Edited: June 19, 2017, 5:10 PM · Melanie,

I would travel a little further and never give that person your business again. Unprofessional.

Also don't let Lyndon's hard on against anything Chinese scare you off. You're on a tight budget. Get the best you can and run with it.

Edited: June 19, 2017, 7:00 PM · Strings, rosin and bow can make a HUGE difference and can be kept when you upgrade.
Try a less expensive good string like pirastro Tonica if you can. If that's out of range, D'addario preludes are consistently made student string with a decent sound. Some less expensive rosin are available from Millant, Melos, Hill, and Pirastro. These will likely give you much better tone and control.
Some carbon fiber bows can give you a much more forgiving and pleasurable experience as you are learning. A second or used Glasser Braided Carbon Fiber or codabow can sometimes be found for a bargain.

All in all, these may be less expensive than a few months' rental fees. Generally, you pay a premium for a better rental instrument and keep In Mind, life may pull you away from consistent practice, but those fees will remain due each month.
If you own it, you don't have a bill.

June 21, 2017, 2:04 PM · If you are going solely on what is written here, you ideas of what constitutes "good enough" and how much that might cost are likely distorted. I only know about Violas. My daughter went through a series of progressively larger rental instruments that always sounded muffled, though the last 15" did greatly benefit from spending $120 on a string set. Long term, the rentals were a waste except that she needed a new one every year and I was able to donate it at the end. I did find a viola that sounded "good enough for her to sit in front of youth orchestra", and an even better sounding (and lighter) hot rod instrument https://spaces.hightail.com/space/NWArK4B85d for much less than the $5k minimum usually kicked around.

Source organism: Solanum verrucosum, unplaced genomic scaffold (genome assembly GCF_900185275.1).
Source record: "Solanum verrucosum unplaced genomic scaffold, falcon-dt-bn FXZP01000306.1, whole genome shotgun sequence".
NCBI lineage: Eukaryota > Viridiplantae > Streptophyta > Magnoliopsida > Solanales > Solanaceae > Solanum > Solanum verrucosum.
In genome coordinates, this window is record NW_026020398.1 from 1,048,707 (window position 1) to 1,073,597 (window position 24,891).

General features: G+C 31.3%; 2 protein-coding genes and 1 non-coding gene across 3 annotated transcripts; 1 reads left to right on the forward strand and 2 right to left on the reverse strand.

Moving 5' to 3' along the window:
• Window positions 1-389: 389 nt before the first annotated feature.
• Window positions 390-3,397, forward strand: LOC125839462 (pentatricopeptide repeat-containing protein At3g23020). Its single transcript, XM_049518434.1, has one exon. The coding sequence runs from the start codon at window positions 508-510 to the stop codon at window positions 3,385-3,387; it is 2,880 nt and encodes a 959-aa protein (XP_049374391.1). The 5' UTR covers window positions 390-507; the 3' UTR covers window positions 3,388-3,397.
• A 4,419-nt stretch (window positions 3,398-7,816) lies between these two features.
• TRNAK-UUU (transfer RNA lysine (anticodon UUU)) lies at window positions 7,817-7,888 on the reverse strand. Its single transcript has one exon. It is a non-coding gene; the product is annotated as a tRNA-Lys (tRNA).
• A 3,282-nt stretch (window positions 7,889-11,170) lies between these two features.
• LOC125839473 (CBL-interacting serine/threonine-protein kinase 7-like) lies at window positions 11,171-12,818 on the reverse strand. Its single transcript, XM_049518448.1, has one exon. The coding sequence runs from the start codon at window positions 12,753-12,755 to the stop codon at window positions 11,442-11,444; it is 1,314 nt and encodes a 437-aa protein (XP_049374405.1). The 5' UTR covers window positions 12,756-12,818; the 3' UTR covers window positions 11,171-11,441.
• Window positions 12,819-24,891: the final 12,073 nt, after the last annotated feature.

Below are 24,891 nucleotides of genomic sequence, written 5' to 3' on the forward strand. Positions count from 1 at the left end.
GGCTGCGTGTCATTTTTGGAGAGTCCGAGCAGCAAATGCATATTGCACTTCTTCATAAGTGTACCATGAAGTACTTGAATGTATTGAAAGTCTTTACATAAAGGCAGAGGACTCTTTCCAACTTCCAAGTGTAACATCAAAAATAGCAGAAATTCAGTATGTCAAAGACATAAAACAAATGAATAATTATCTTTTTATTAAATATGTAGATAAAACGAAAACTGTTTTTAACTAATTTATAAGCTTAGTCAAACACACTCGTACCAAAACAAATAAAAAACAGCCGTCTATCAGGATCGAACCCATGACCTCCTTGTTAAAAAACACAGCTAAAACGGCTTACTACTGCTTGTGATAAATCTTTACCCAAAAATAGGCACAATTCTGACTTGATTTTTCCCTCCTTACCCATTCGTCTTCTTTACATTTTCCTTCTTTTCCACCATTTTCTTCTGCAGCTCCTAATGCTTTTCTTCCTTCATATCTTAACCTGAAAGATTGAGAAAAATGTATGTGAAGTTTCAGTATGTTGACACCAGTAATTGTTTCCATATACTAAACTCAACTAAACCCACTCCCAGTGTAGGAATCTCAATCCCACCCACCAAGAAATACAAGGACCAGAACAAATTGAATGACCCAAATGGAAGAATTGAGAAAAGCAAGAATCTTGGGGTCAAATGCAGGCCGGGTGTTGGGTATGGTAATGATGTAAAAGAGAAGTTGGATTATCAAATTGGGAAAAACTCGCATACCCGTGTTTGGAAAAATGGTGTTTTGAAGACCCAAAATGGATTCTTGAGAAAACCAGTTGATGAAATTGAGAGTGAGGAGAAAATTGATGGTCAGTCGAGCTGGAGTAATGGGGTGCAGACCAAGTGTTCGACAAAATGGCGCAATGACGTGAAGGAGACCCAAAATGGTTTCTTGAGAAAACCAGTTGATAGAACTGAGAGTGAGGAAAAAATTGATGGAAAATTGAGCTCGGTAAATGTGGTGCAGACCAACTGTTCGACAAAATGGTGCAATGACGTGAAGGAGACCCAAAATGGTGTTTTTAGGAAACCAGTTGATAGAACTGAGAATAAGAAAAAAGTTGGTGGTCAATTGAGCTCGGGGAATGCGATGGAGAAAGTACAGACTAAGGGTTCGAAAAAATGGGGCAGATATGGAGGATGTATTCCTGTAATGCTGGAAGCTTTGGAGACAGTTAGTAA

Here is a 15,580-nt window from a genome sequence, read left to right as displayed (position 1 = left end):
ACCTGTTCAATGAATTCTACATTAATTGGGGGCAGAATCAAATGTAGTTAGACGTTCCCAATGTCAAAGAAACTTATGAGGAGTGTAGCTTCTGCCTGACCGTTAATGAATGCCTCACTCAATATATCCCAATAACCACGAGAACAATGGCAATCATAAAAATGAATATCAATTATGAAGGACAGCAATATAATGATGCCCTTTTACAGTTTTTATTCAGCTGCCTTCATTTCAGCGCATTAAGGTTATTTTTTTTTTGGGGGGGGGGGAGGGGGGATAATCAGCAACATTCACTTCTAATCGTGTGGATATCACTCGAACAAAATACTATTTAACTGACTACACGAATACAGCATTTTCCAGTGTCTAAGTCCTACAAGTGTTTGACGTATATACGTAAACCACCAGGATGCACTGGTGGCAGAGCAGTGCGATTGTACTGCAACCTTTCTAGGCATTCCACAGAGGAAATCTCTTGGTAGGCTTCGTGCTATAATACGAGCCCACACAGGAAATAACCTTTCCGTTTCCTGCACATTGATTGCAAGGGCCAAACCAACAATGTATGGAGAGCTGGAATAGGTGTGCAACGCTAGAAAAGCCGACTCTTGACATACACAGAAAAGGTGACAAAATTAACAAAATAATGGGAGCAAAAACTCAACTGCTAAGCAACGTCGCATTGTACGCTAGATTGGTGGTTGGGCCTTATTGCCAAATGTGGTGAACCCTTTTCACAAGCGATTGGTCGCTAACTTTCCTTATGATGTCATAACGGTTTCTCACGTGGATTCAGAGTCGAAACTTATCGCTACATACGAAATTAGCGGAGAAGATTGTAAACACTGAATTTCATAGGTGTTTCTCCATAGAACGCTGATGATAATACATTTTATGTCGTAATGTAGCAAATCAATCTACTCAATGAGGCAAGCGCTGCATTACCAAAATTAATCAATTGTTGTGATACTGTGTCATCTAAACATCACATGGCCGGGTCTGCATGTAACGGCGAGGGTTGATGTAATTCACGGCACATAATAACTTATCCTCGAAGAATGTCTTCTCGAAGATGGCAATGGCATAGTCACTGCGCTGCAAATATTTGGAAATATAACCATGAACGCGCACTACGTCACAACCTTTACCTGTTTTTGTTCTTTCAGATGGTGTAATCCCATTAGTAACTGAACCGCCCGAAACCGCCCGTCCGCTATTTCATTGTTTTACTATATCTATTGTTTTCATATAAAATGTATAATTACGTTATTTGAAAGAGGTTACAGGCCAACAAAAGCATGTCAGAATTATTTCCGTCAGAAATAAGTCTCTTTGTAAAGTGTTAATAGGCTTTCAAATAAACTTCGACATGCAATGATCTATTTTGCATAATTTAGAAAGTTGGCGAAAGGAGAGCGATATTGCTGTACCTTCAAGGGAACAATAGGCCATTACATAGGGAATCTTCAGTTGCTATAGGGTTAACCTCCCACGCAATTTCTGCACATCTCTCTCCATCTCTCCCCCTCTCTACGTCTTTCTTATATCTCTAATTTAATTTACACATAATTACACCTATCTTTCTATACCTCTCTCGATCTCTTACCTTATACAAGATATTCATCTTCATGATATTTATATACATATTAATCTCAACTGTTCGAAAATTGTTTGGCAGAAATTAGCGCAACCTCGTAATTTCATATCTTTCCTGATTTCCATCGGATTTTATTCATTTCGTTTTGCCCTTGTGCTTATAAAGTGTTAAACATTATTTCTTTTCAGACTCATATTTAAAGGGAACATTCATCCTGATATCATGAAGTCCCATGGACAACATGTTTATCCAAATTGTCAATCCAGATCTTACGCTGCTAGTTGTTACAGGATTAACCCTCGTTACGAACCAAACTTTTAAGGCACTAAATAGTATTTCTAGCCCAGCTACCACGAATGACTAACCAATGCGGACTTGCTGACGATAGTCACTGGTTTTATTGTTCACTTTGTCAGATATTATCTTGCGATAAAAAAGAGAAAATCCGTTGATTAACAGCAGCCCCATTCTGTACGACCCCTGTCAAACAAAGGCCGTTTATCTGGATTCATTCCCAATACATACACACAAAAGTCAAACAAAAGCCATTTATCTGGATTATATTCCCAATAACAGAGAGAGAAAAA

If it's decent, you will have and can use it for many years. If it isn't, you'll soon grow tired of it.

Like Edward said get decent strings, even if your instrument is crappy, re-hair your bow, and use rosin!

June 21, 2017, 4:53 PM · I'll suggest something that no one else has, and it's the same answer as "I can't afford__________, what can I do?" The blank can be anything--a car, or house, or whatever:

You save up money, and/or sacrifice something else.

June 21, 2017, 6:07 PM · Those who can't afford a "true pro", expensive violin generally can't also realistically save up for a car or a house. Even if violin playing is their #1 priority-not cars or homes. Not an excuse to not get the best violin you can afford, but something to consider.

Of course, if you CAN afford it, save up and buy the best violin possible when you have reached a practical monetary amount for your needs. It should be a priority over "cool" cars (etc.), if it's important to you.


Edited: June 21, 2017, 6:56 PM · I certainly am not saving up for any other big ticket items at the moment and FWIW, I drive a 9-year-old Chevy Cobalt, bought used.